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Project introduction

The NZ Transport Agency is investigating options to deliver a safe and efficient route for cyclists between Ngauranga and Petone along State Highway 2. This project aims to close the gap of the existing cycleway along SH2, support existing cyclists and encourage more people to travel by bike.

  • Estimated project cost

    $10 million–$54 million
  • Project type

    Walking & cycling
  • Project status

    Investigation

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Preferred option CONFIRMED

We are now able to confirm the seaside option is our preference for the Petone to Ngauranga section of the Wellington to Hutt Valley Walking, Cycling and Resilience project. Find out more here.

Purpose

Cycling plays an important role in the way many people choose to travel to work. Cyclists already use local roads or dedicated cycleways to ride between the Wellington central business district and suburbs such as Khandallah, Karori, Newtown and Miramar.

For those travelling between the Hutt Valley and Wellington, their only direct route uses State Highway 2, either in between the traffic lanes and the railway line when heading south towards Wellington or on the shoulder of the road heading north to Petone.

An off-road cycling facility does separate cyclists from highway traffic on the southbound side of SH2, however, this facility is narrow and extends only between Horokiwi and Ngauranga. It is also not suitable for cyclists travelling in both directions, leaving northbound cyclists to use a limit area at the edge of the road.

Benefits

The current cycleway is 4.6km long, extending between Petone and the Ngauranga Gorge intersection with Hutt Road. It offers a clearly identified cycling facility on the southward side of the highway (heading to Wellington) with a dedicated path that separates cyclists from the fast moving highway traffic on State Highway 2 with a wire rope median barrier.

From Petone, there is a 750m section of cycleway that is not separated by a barrier. On the northern side of the highway (heading to Lower Hutt) cyclists use the edge of the road as there is no cyclist-specific area available.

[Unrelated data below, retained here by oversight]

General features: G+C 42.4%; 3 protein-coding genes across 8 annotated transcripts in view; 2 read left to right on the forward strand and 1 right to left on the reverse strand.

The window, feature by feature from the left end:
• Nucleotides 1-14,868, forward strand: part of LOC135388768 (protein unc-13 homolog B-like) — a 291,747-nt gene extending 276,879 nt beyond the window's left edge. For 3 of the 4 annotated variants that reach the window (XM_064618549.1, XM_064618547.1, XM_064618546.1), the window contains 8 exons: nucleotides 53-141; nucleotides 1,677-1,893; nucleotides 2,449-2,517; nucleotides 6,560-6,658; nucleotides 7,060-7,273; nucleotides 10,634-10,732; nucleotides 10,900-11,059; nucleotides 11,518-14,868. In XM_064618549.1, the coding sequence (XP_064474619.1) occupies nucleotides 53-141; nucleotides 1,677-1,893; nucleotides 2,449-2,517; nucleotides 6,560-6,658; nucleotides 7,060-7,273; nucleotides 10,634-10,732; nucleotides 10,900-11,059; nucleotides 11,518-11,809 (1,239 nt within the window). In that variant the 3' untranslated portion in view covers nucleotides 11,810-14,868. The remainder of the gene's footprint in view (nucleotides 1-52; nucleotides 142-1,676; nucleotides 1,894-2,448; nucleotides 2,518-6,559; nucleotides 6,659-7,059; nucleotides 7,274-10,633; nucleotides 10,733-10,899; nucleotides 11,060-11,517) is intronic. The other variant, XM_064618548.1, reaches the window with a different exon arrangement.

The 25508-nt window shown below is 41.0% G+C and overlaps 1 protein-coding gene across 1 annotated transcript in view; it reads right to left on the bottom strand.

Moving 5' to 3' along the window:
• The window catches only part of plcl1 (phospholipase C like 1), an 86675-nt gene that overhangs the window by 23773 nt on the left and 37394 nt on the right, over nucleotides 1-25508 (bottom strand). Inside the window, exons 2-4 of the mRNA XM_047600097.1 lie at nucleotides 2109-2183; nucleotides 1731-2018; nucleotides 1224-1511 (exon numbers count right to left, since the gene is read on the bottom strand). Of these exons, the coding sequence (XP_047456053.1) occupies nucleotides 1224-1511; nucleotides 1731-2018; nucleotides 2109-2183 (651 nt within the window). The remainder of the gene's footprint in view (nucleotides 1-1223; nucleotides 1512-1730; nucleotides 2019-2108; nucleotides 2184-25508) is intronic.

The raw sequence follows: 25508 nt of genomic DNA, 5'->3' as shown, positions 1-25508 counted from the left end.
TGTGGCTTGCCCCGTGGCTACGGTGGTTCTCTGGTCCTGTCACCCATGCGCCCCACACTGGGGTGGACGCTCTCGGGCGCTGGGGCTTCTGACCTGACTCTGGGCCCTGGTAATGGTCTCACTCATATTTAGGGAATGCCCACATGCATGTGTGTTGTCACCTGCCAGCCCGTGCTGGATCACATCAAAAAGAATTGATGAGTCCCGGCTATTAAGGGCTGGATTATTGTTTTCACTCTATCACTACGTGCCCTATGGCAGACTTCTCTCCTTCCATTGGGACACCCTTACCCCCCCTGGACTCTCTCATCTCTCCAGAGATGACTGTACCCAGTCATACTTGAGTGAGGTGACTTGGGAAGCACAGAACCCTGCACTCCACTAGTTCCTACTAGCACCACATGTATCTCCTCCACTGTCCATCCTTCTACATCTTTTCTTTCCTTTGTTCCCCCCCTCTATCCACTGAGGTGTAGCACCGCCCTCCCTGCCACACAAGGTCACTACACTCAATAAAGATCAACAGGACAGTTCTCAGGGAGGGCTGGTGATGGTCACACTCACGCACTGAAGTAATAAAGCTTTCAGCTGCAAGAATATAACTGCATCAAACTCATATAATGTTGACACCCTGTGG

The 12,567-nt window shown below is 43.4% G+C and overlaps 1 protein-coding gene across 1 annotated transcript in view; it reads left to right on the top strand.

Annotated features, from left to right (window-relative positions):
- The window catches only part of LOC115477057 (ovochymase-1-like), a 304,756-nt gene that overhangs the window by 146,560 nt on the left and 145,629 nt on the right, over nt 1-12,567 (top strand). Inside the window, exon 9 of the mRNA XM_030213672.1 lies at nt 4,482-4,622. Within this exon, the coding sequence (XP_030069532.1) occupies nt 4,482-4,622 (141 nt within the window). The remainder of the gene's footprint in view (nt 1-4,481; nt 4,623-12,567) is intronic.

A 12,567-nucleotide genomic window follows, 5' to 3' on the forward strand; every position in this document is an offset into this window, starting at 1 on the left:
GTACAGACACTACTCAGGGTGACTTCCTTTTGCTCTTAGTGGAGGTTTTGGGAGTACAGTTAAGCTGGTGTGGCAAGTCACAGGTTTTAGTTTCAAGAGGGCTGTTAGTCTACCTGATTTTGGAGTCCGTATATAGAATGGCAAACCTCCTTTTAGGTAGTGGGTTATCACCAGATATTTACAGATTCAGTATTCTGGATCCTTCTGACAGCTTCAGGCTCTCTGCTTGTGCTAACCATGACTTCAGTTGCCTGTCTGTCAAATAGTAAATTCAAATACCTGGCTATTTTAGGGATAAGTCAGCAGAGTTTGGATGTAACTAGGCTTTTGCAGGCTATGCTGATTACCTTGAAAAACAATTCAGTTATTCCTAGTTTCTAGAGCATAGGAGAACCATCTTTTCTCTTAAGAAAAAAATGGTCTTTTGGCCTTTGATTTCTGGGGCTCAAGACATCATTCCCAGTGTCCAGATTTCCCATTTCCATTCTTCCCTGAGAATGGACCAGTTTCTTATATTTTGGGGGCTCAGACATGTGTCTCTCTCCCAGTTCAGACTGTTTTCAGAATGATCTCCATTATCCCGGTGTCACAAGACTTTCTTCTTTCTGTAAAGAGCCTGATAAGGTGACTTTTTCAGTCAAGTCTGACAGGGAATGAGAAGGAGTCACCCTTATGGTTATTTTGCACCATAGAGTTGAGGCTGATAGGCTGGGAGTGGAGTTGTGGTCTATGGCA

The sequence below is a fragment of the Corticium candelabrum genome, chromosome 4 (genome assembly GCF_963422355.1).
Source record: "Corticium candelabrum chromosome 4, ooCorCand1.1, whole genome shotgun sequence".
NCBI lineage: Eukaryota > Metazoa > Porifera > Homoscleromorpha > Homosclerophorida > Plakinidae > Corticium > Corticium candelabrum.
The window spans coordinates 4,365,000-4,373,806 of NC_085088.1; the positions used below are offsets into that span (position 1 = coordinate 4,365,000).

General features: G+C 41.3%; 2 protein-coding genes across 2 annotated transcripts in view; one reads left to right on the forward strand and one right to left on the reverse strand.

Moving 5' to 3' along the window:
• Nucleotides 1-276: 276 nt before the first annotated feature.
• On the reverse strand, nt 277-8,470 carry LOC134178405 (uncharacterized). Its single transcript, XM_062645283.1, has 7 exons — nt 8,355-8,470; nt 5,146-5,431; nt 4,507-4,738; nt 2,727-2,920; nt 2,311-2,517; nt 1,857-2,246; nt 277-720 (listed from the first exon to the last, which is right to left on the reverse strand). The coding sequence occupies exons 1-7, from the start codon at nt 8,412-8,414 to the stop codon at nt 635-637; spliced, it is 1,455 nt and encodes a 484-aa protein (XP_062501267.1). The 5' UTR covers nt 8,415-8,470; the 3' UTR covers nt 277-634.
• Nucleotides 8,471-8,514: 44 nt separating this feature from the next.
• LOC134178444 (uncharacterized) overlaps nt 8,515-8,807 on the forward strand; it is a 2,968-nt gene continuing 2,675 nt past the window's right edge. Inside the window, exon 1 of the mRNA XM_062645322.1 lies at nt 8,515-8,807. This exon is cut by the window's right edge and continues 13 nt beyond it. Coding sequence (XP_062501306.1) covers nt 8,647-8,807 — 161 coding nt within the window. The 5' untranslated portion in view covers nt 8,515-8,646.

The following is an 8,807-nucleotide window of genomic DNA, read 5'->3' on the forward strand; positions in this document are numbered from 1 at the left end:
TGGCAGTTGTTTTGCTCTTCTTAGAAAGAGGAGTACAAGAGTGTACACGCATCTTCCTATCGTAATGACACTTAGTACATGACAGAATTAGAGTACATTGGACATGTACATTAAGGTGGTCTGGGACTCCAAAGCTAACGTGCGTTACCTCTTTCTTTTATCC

A number of improvements have been made for cyclists on SH2 between Petone and Ngauranga, including cyclist activated signs to highlight to motorists that a cyclist is ahead (particularly at on- and off-ramp locations), a wire-rope barrier on the separate section of cycle path between Horokiwi and Ngauranga, and safer connections to the Esplanade and Hutt Road at Petone.

With 400–500 cyclists using the Ngauranga to Petone corridor on weekdays (of whom about 40% either come from or go to a location north of Petone and 60% exit or enter at the Esplanade) there is a definite demand for better cycling facilities along the SH2 corridor.

Urban Cycleways Programme

Cycling in Wellington is taking a significant step forward following an announcement from the Urban Cycleways Programme. Part of this announcement highlighted that the Wellington to Hutt Valley Walking and Cycling Link will be a key recipient of funding.

Urban Cycleways Programme funding will be used to concentrate on early construction of two sections of the full route between Melling and Wellington CBD: Melling to Petone, and Ngauranga to Wellington CBD.

You may wonder why the remaining middle section between Petone and Ngauranga, which we consulted on last year, is not included. Money for this fund is available to projects for which construction will be completed within the next three years. We still need to confirm a preferred option for the Petone to Ngauranga Section and then have it consented before construction could begin. As a result, the construction of the Petone to Ngauranga section is unlikely to be completed within the next three years. We will be working hard to get a preferred option for this section confirmed, consented and ready for construction as soon as possible. We expect to seek funding through the National Land Transport Fund and contributions from the three partner councils involved in the proposals: Greater Wellington Regional Council, Wellington City Council and Hutt City Council.